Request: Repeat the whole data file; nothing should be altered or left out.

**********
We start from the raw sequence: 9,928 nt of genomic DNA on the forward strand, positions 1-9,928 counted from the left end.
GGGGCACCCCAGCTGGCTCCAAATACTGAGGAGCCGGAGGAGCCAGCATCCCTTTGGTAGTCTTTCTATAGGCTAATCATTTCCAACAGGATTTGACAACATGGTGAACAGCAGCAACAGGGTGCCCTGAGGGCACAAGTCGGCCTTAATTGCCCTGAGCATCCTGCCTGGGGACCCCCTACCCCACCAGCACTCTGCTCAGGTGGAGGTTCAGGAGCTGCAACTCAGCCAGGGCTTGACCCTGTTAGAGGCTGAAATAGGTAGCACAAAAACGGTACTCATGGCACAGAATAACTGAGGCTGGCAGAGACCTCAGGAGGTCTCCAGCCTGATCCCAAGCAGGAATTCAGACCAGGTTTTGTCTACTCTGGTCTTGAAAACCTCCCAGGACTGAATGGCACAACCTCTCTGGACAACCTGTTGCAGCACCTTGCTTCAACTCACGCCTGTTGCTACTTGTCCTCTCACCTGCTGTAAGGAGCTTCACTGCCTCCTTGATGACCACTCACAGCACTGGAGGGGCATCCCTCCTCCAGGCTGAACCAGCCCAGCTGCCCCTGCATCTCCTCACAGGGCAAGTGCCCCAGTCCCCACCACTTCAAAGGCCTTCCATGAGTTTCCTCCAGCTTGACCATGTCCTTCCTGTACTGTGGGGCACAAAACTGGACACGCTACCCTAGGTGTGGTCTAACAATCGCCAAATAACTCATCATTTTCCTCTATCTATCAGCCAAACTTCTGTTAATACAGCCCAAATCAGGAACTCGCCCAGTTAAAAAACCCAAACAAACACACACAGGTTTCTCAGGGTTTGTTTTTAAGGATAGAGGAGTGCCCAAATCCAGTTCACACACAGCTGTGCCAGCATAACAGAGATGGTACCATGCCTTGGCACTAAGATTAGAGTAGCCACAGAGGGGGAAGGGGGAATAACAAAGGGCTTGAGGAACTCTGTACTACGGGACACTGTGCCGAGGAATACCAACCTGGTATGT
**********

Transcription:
We start from the raw sequence: 9,928 nt of genomic DNA on the forward strand, positions 1-9,928 counted from the left end.
GGGGCACCCCAGCTGGCTCCAAATACTGAGGAGCCGGAGGAGCCAGCATCCCTTTGGTAGTCTTTCTATAGGCTAATCATTTCCAACAGGATTTGACAACATGGTGAACAGCAGCAACAGGGTGCCCTGAGGGCACAAGTCGGCCTTAATTGCCCTGAGCATCCTGCCTGGGGACCCCCTACCCCACCAGCACTCTGCTCAGGTGGAGGTTCAGGAGCTGCAACTCAGCCAGGGCTTGACCCTGTTAGAGGCTGAAATAGGTAGCACAAAAACGGTACTCATGGCACAGAATAACTGAGGCTGGCAGAGACCTCAGGAGGTCTCCAGCCTGATCCCAAGCAGGAATTCAGACCAGGTTTTGTCTACTCTGGTCTTGAAAACCTCCCAGGACTGAATGGCACAACCTCTCTGGACAACCTGTTGCAGCACCTTGCTTCAACTCACGCCTGTTGCTACTTGTCCTCTCACCTGCTGTAAGGAGCTTCACTGCCTCCTTGATGACCACTCACAGCACTGGAGGGGCATCCCTCCTCCAGGCTGAACCAGCCCAGCTGCCCCTGCATCTCCTCACAGGGCAAGTGCCCCAGTCCCCACCACTTCAAAGGCCTTCCATGAGTTTCCTCCAGCTTGACCATGTCCTTCCTGTACTGTGGGGCACAAAACTGGACACGCTACCCTAGGTGTGGTCTAACAATCGCCAAATAACTCATCATTTTCCTCTATCTATCAGCCAAACTTCTGTTAATACAGCCCAAATCAGGAACTCGCCCAGTTAAAAAACCCAAACAAACACACACAGGTTTCTCAGGGTTTGTTTTTAAGGATAGAGGAGTGCCCAAATCCAGTTCACACACAGCTGTGCCAGCATAACAGAGATGGTACCATGCCTTGGCACTAAGATTAGAGTAGCCACAGAGGGGGAAGGGGGAATAACAAAGGGCTTGAGGAACTCTGTACTACGGGACACTGTGCCGAGGAATACCAACCTGGTATGT